Screenshot for Tom Clancy's Ghost Recon: Shadow Wars on Nintendo 3DS - on Nintendo Wii U, 3DS games review

As your troops rack up the kills their power meters fill. Once maxed out, extra attack options become available to them, such as an extra powerful shot capable of taking out most enemies or the ability to act twice in one move. Coupled with command powers, these powers can prove fatal to enemy forces. Dotted around each stage are command flags to be captured, and for each of these held at the beginning of each turn you are awarded command points. Gather enough of these and you can take advantage of a command power: unleash an air strike, give characters a power meter boost, or allow a character to move more than once in a round.

These multiple powers can, if used correctly, make Ghost Recon: Shadow Wars’ campaign a little too easy, though this is opposed by its lengthy nature. There are taxing missions, but many can be torn through with efficient use of your squad and exploitation of the available powers. Take for example the recon unit. Wielding a knife, it can creep about completely unseen, then kill many enemies in just one hit. Combine this with its special power to act twice in one round (while boosting the power of its first attack), in addition to the upgrade that nets it half a power meter per close range kill, plus a decent surplus of command points to let it do it all over again, and suddenly one of your units has just killed three or more enemies in just a few swift motions. Is it fun? Extremely. Does it feels a bit like cheating? Yep.

Screenshot for Tom Clancy's Ghost Recon: Shadow Wars on Nintendo 3DS - on Nintendo Wii U, 3DS games review

The campaign is not all there is, though, as plenty of Skirmish missions are unlocked as you play, offering smaller, tougher challenges where you must make the most of pre-set squads to win under restrictions such as number of turns or only having a single unit type at your disposal. Multiplayer is included, but only in hot-seat style, with the same 3DS passed between players, and the way it is done is interesting - similar scenarios to the campaign and Skirmish missions are set, with each player taking a different side. It would have been excellent to have seen this available via local wireless too, or even the ability to have multiplayer missions waged over StreetPass with those you are in regular contact with. Online battles would have been a favourable addition also, either played in a single session or over longer periods of time with notifications letting players know when it is their turn.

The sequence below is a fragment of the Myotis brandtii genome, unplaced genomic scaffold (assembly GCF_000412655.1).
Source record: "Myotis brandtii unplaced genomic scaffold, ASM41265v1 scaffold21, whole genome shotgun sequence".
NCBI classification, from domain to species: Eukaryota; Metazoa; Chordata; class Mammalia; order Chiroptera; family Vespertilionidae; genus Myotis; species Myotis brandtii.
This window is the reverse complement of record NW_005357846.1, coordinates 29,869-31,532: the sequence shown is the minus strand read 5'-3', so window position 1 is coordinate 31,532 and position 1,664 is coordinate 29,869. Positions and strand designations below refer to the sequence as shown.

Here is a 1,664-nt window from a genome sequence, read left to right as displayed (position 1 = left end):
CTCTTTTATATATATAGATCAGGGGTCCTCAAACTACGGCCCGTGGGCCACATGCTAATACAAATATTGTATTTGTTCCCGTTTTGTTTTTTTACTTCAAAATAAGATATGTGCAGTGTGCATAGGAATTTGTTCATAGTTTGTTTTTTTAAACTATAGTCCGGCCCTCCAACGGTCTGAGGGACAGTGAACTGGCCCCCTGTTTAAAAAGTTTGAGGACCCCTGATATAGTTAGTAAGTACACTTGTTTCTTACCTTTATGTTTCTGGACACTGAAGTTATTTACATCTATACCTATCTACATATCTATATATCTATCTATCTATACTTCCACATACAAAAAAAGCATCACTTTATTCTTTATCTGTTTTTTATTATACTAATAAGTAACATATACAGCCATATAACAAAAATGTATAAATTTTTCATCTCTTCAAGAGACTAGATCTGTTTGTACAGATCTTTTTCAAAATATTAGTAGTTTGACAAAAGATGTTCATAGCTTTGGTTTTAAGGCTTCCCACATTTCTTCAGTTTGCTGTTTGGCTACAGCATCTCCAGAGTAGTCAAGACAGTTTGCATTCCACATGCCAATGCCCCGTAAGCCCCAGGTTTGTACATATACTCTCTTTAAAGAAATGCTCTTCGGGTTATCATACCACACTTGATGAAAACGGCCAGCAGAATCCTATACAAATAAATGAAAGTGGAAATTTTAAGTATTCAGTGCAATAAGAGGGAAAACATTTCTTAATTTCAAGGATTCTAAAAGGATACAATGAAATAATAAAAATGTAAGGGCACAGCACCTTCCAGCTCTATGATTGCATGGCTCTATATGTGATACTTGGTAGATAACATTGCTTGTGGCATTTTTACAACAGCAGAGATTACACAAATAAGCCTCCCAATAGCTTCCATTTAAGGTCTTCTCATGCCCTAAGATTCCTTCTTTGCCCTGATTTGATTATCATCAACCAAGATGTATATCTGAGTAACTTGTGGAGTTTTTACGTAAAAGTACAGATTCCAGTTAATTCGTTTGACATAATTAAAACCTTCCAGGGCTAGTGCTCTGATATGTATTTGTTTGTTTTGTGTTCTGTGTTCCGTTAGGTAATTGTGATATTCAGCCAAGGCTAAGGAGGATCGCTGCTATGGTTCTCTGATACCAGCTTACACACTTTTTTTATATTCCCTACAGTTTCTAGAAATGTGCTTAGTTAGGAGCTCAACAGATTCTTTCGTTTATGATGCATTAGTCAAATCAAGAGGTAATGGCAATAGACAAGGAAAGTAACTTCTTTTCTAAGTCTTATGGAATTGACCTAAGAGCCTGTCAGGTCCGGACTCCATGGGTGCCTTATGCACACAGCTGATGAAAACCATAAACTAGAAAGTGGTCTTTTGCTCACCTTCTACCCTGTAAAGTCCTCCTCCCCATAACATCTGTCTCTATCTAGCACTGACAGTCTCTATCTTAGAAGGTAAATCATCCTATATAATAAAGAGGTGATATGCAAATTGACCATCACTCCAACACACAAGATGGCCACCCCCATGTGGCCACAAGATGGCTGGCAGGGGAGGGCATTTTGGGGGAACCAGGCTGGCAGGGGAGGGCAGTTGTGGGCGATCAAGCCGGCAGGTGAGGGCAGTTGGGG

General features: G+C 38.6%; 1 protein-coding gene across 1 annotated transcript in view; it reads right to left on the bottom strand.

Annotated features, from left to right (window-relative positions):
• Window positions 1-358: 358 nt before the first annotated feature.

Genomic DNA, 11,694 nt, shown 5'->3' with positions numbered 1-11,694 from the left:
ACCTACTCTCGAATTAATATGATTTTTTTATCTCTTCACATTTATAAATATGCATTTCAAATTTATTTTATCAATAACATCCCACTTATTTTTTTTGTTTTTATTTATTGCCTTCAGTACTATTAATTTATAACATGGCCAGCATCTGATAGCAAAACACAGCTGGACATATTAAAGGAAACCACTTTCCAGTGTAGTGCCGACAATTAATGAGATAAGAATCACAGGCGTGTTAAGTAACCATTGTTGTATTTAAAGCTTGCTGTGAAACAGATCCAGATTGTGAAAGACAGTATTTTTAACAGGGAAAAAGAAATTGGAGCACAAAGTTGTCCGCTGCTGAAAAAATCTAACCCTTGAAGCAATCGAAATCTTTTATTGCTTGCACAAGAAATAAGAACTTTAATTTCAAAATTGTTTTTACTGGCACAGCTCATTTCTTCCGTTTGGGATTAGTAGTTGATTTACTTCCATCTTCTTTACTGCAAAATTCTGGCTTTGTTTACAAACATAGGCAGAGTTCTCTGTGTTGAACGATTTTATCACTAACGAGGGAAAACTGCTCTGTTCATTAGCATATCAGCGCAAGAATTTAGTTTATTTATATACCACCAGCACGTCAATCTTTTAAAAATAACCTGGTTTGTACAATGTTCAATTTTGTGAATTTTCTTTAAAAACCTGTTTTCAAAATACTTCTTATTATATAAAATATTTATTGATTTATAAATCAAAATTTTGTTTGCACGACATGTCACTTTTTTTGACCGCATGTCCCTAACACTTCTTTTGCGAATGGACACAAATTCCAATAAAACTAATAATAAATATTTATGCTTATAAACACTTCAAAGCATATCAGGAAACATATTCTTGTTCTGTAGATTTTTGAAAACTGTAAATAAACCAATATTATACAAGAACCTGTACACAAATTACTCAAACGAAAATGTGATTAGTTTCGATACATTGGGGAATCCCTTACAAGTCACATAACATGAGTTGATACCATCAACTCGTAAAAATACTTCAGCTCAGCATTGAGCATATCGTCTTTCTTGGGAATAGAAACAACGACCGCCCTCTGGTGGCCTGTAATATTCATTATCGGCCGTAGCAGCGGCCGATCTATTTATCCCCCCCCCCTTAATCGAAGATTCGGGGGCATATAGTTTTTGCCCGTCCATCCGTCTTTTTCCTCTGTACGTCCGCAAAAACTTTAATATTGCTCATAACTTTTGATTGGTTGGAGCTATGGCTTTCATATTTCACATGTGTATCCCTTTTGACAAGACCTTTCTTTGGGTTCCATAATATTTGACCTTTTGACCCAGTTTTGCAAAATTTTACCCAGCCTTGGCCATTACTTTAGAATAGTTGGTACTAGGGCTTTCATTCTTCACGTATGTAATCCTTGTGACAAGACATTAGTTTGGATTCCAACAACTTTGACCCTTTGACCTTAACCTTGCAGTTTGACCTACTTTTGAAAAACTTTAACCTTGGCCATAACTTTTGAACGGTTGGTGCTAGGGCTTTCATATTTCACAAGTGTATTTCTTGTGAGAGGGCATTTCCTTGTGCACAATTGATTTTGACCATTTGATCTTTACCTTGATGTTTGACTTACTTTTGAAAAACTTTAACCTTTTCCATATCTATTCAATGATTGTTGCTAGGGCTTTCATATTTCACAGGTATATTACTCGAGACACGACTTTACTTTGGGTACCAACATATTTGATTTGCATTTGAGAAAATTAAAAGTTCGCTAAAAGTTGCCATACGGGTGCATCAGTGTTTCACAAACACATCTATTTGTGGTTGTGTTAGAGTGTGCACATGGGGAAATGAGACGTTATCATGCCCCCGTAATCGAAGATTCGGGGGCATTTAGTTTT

Ghost Recon: Shadow Wars does not push the system visually, looking a notch above a well-crafted DS title. Despite this, and the overhead viewpoint, 3D definitely adds something, giving it the appealing look of a board game complete with toy models doing battle upon it. Pylons and powerlines stretch up, poking out from the rest of the action slightly, but the 3D effect is most explicit during story intermissions during missions. Character faces pop up in hi-tech videophone interfaces which are very cleanly separated, overlaying the main environments.

Thankfully the developers clearly understood the necessities of portable gaming while making Ghost Recon: Shadow Wars, as you are able to save at any time to pick up on later. The saves and loads are impressively snappy too given the amount of things going on. Other shortcuts, like pressing the L button to find any characters that still can move that round, or tapping the touch-screen map to hop to areas where characters or points of interest lie, highlighted with icons and neon dots, also help to make this a game that can easily be booted up for a quick go on your commute.